3. Precise Exceptions Recall: TLB Organization •  Precise ⇒ state of the machine is preserved as if program executed up to the offending instruction CPU TLB Cache Memory –  All previous instructions completed •  Needs to be really fast –  Offending instruction and all following instructions act as if they have –  Critical path of memory access not even started »  In simplest view: before the cache –  Same system code will work on different implementations »  Thus, this adds to access time (reducing cache speed) –  Difficult in the presence of pipelining, out-of-order execution, ... –  Seems to argue for Direct Mapped or Low Associativity –  MIPS takes this position •  However, needs to have very few conflicts! –  With TLB, the Miss Time extremely high! •  Imprecise ⇒ system software has to figure out what is where –  This argues that cost of Conflict (Miss Time) is much higher than slightly and put it all back together increased cost of access (Hit Time) •  Performance goals often lead to forsaking precise interrupts •  Thrashing: continuous conflicts between accesses –  What if use low order bits of page as index into TLB? –  system software developers, user, markets etc. usually wish they had »  First page of code, data, stack may map to same entry not done this »  Need 3-way associativity at least? •  Modern techniques for out-of-order execution and branch –  What if use high order bits as index? prediction help implement precise interrupts »  TLB mostly unused for small programs 11/11/17 CS162 ©UCB Fall 17 Lec 14.9 11/11/17 CS162 ©UCB Fall 17 Lec 14.10 Reducing translation time further Overlapping TLB & Cache Access (1/2) CPU TLB Cache Memory •  Main idea: –  Offset in virtual address exactly covers the “cache index” •  As described, TLB lookup is in serial with cache lookup: and “byte select” 10 Virtual Address V page no. offset –  Thus can select the cached byte(s) in parallel to perform address translation TLB Lookup Access virtual address Virtual Page # Offset V Rights PA physical address tag / page # index byte P page no. offset Physical Address 10 •  Machines with TLBs go one step further: they overlap TLB lookup with cache access. –  Works because offset available early 11/11/17 CS162 ©UCB Fall 17 Lec 14.11 11/11/17 CS162 ©UCB Fall 17 Lec 14.12 Page 3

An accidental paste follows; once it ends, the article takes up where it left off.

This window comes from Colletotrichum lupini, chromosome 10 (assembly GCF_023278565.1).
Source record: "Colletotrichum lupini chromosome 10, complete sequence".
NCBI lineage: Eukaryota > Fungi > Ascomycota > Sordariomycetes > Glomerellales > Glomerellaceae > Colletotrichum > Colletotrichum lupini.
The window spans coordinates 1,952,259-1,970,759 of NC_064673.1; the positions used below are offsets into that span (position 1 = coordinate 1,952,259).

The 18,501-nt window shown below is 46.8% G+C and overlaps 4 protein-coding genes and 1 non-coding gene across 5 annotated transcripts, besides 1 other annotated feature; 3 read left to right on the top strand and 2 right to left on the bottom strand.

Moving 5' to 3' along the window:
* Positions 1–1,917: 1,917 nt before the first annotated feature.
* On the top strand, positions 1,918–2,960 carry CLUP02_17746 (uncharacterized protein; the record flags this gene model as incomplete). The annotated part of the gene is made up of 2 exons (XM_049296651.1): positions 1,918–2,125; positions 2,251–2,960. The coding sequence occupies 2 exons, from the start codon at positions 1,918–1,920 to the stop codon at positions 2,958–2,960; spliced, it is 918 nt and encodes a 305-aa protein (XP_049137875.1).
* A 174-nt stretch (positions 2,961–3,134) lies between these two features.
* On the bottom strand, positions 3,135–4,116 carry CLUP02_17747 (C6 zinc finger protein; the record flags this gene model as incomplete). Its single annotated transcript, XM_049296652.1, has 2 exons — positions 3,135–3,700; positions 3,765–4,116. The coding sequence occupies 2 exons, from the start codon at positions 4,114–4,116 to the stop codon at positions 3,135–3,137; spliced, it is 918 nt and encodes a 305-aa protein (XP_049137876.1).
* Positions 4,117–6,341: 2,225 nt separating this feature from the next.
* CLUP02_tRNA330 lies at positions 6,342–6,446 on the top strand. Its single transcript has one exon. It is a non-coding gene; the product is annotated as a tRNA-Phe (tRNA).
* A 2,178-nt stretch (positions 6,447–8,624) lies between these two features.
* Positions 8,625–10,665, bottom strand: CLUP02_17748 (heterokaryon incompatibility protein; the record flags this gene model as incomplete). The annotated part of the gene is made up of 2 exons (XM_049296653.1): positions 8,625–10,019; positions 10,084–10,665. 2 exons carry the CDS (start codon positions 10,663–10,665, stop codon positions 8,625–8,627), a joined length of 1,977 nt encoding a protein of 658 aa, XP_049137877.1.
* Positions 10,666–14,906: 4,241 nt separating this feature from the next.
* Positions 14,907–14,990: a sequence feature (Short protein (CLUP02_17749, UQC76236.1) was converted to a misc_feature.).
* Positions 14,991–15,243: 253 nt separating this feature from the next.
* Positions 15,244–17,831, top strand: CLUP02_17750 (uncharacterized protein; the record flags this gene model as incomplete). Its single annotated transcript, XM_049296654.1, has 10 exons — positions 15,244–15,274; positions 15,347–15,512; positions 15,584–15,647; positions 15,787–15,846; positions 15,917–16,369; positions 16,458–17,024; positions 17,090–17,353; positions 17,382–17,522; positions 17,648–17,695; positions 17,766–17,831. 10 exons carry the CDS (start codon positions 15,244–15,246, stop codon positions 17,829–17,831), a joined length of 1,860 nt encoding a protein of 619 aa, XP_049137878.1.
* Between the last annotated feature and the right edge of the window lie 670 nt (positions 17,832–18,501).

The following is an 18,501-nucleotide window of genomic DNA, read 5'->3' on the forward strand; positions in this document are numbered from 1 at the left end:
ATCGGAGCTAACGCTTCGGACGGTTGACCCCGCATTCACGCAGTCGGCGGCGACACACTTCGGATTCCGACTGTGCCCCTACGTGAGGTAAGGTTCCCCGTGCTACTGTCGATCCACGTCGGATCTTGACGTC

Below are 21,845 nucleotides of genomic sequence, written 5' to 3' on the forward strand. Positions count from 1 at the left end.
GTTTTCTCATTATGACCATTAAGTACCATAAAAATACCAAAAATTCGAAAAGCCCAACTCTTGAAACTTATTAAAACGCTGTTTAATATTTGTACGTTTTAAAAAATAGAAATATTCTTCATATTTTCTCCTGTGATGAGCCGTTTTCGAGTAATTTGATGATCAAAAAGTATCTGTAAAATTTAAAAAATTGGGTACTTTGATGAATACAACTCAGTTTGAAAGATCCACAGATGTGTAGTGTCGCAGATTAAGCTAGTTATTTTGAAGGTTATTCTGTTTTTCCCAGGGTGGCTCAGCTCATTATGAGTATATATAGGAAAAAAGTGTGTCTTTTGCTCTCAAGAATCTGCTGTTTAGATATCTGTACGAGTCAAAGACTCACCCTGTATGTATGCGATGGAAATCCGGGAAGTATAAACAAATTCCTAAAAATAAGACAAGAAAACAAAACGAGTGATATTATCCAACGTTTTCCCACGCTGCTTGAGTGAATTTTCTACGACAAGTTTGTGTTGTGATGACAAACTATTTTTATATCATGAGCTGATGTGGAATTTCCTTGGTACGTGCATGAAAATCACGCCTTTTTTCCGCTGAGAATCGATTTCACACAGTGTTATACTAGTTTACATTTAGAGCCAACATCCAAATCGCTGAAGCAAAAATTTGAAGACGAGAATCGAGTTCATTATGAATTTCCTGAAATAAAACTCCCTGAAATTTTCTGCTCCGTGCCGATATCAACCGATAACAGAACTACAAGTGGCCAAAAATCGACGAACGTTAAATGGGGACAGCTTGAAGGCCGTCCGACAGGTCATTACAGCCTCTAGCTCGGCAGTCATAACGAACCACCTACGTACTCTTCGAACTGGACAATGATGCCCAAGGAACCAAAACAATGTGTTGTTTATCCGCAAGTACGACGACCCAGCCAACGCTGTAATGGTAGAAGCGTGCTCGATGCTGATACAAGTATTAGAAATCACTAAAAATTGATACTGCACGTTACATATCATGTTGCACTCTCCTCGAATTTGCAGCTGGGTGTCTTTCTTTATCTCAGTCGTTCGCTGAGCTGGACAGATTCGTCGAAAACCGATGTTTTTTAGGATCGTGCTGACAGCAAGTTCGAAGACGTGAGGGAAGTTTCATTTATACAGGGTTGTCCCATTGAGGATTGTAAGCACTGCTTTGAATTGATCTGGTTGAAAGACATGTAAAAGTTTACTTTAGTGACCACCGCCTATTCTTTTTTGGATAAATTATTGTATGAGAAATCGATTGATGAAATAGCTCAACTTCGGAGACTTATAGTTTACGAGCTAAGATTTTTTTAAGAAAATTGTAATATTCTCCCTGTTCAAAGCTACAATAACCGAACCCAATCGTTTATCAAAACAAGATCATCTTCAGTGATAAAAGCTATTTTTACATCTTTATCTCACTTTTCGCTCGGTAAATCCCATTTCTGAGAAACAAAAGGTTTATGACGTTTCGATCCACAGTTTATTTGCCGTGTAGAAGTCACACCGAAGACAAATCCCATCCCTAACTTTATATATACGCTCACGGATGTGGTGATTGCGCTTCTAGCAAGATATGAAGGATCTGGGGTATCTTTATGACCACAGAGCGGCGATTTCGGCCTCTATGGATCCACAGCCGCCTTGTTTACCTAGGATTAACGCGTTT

4. Overlapping TLB & Cache Access Putting Everything Together: Address Translation •  Here is how this might work with a 4K cache: Physical Virtual Address: Memory: assoc Virtual Virtual lookup P1 index P2 index Offset index 32 TLB 4K Cache 1K 20 10 2 4 bytes page # disp 00 PageTablePtr Physical Address: Hit/ Physical Miss Page # Offset FN = FN Data Hit/ Miss Page Table •  What if cache size is increased to 8KB? (1st level) –  Overlap not complete Page Table (2nd level) –  Need to do something else. See CS152/252 •  Another option: Virtual Caches –  Tags in cache are virtual addresses –  Translation only happens on cache misses 11/11/17 CS162 ©UCB Fall 17 Lec 14.13 11/11/17 CS162 ©UCB Fall 17 Lec 14.14 Putting Everything Together: TLB Putting Everything Together: Cache Physical Physical Virtual Address: Memory: Virtual Address: Memory: Virtual Virtual Virtual Virtual P1 index P2 index Offset P1 index P2 index Offset PageTablePtr Physical Address: PageTablePtr Physical Address: Physical Physical Page # Offset Page # Offset Page Table Page Table tag index byte (1st level) (1st level) cache: Page Table Page Table tag: block: (2nd level) (2nd level) TLB: TLB: … … … 11/11/17 CS162 ©UCB Fall 17 Lec 14.15 11/11/17 CS162 ©UCB Fall 17 Lec 14.16 Page 4